- Joe Mac’s Market Viewpoint: The Coming Value Rotation
- Joe Mac’s Market Viewpoint: Beyond the BOND BUBBLE
- Joe Mac’s Market Viewpoint: Contrarian Crude Call
Electric Utilities (L)
TIPS (L) / Long-Dated UST (S)
Industrials & Materials (L)
U.S. Financials & Regional Banks (L)
ASEAN Markets (L)
Oil & U.S. Energy (L)
U.S. Homebuilders & Construction (L)
France (L), Greece (L)
U.S. Healthcare Providers (S)
Gold & Gold Miners (L)
Robotics & Automation (L)
Video Gaming (L)
Value over Growth (L)
About the DIBs: MRP focuses on identifying transformational change in the global economy and offering an investment thesis whenever an opportunity arises that has not yet been recognized by the market. The DIBs are MRP’s compilation of articles and data from multiple sources on subjects reflecting disruptive change that have potential investment implications for an industry or group of securities. We share these with our clients who may already have or may be considering exposure in the industries affected. The subjects change daily and constitute an excellent update on featured topics.
US Job Openings Fall More than Expected in February
The number of job openings in the United States fell to 6.052 million in February 2018 from a downwardly revised 6.228 million in the previous month and below market expectations of 6.173 million. There were less open positions in accommodation and food services (-91,000), construction (-56,000), and wholesale trade (-38,000). Meanwhile, job openings increased in finance and insurance (69,000) and state and local government education (31,000). The number of job openings decreased mostly in the West region (-148,000). TE
S&P Revises Japan Outlook to Positive
S&P Global Ratings revised its outlook on Japan to positive from stable and left the country’s long-term foreign currency unsolicited sovereign credit rating unchanged at A+ on April 13th 2018.
The agency said that nominal economic growth exceeding 2%, alongside negative effective real interest rates, would allow the sovereign’s relative debt burden to stabilize sooner than previously expected. S&P added that the rating reflects the country’s formidable external position, prosperous and diversified economy, political stability, and stable financial system. TE
Aluminum Jumps to 6 Year High
The price of aluminum has surged almost 16% since Friday April 6th when the United States announced sanctions on Rusal, second biggest aluminum producer in the world controlled by Russian oligarch Oleg Deripaska. The commodity was trading at a six-year high of USD 2,326 a tonne on April 13th. TE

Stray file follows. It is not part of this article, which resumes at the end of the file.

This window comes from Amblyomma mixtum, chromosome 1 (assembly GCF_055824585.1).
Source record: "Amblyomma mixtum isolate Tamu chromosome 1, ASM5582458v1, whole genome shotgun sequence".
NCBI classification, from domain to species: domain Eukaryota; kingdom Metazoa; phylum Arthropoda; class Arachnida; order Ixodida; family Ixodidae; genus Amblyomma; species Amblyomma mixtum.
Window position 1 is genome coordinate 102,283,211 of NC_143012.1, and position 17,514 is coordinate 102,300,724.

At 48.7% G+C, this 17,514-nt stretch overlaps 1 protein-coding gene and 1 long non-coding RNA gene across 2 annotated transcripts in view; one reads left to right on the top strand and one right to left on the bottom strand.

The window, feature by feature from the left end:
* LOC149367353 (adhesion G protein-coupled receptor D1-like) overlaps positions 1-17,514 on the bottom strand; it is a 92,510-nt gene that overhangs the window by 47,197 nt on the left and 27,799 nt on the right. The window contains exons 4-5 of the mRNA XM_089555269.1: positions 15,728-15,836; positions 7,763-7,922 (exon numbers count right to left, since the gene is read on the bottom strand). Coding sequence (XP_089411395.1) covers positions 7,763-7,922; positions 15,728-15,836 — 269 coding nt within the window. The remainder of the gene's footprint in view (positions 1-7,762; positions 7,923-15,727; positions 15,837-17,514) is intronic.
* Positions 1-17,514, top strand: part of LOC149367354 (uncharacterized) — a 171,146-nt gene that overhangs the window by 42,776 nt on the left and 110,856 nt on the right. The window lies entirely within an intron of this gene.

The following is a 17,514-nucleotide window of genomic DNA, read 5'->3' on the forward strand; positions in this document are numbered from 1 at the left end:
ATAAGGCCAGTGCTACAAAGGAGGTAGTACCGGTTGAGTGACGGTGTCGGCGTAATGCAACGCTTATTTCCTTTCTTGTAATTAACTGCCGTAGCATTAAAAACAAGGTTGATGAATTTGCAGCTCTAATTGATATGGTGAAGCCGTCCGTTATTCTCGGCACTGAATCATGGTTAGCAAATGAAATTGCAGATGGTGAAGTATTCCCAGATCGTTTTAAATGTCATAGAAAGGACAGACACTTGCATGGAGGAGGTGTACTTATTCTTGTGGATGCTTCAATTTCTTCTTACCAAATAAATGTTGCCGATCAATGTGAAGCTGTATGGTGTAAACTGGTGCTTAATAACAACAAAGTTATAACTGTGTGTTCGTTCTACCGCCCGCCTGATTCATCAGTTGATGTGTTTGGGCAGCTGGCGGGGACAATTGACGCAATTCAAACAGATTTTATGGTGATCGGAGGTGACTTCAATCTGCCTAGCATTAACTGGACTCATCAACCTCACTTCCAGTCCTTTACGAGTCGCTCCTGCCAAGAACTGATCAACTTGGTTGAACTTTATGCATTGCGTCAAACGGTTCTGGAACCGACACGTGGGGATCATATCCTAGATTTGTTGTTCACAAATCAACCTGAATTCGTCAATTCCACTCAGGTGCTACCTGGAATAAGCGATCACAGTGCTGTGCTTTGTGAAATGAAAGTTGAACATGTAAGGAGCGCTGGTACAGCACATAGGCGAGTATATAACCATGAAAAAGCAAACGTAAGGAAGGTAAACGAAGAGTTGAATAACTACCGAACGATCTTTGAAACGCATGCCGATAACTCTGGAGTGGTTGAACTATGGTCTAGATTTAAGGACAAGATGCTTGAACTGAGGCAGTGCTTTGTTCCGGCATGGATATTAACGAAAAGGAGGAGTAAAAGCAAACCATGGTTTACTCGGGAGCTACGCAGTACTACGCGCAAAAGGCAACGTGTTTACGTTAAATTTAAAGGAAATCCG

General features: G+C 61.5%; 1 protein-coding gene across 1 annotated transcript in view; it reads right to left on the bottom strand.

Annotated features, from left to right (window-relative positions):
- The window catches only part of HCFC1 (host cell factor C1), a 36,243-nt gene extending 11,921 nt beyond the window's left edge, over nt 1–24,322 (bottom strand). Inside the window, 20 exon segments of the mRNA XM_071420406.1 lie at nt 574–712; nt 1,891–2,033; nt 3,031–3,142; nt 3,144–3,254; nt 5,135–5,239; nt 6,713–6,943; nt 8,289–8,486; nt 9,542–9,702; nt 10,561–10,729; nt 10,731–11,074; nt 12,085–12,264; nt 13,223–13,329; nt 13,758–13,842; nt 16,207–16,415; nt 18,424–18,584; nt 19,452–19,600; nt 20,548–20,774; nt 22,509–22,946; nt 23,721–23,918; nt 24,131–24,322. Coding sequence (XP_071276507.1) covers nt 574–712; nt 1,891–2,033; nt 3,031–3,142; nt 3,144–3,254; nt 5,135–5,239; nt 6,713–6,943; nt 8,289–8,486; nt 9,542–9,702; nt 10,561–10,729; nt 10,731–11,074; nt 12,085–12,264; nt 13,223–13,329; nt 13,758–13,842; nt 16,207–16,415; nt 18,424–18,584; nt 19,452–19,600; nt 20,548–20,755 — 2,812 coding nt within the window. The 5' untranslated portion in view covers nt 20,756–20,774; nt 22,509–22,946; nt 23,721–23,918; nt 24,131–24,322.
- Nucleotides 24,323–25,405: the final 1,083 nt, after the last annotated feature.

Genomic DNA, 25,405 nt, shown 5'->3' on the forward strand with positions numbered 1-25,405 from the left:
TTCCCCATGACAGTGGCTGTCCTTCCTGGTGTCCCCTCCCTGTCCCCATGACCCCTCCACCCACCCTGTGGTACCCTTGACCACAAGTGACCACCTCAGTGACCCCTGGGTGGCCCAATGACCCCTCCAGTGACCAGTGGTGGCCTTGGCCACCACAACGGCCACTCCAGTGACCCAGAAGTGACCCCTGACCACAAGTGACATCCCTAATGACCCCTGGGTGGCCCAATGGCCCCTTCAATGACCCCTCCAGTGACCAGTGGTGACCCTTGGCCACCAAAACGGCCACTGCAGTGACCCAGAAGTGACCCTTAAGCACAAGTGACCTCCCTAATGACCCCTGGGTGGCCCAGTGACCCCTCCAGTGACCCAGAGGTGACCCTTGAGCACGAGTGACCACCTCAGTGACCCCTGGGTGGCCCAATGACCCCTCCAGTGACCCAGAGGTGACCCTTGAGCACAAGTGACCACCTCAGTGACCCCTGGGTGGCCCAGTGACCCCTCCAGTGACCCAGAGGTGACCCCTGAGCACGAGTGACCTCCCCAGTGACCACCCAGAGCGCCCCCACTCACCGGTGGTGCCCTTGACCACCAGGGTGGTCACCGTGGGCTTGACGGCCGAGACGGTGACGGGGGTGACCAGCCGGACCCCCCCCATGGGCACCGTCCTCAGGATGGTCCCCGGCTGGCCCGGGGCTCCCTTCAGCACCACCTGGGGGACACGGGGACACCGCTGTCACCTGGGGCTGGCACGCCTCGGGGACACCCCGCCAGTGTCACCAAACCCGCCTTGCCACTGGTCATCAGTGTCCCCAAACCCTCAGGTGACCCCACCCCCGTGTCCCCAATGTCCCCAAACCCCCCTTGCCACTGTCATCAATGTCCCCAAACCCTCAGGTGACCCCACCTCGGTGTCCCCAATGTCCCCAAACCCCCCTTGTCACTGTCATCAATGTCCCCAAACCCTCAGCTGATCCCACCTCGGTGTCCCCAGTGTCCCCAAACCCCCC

Soybeans Hits 14-month High
Soybeans increased to a 14-month high of 1075 USd/Bu. TE
Inflation – Inflation: This Time It’s Real
Inflation is hitting the Fed’s 2% target—and it’s not just about the base.
A year ago, the mobile-phone price wars were dragging down indicators such as the consumer-price index – Despite unemployment down near 4%, inflation was falling short of the central bank’s 2% target.
The CPI for March showed a year-on-year increase of 2.4%, while the core measure that excludes food and energy prices was up 2.1%. The dip from a year earlier lowered the base upon which that change was based, so simple arithmetic meant a larger increase from that depressed starting point.
The Fed’s preferred inflation measure, the core personal consumption expenditures deflator, should also reach the central bank’s 2% annual goal when the March data are released later this month.
More importantly, higher inflation is being reflected in forward-looking indicators. The New York Fed’s Underlying Inflation Gauge moved up to 3.14% in March from 3.07% in February.
In addition, BCA Daily Insights points out, inflation break-evens derived from the Treasury inflation-protected securities market showed inflation expectations for the next 10 years and for five years in five years from now were at 2.1%, just above the Fed’s target. Barron’s
Russia Sanctions – This time, sanctions on Russia are having the desired effect
Despite the rise of China and the growth in economic prosperity across the globe, the US — and, importantly for sanctions, the dollar — remain dominant. Approximately 50% of global trade is still conducted in dollars and nearly two-thirds of global currency reserves are held in the US currency. During the past two decades, the US has taken advantage of its economic and financial hegemony, and successive administrations have sought to “weaponise” the dollar against those acting counter to its interests and beliefs.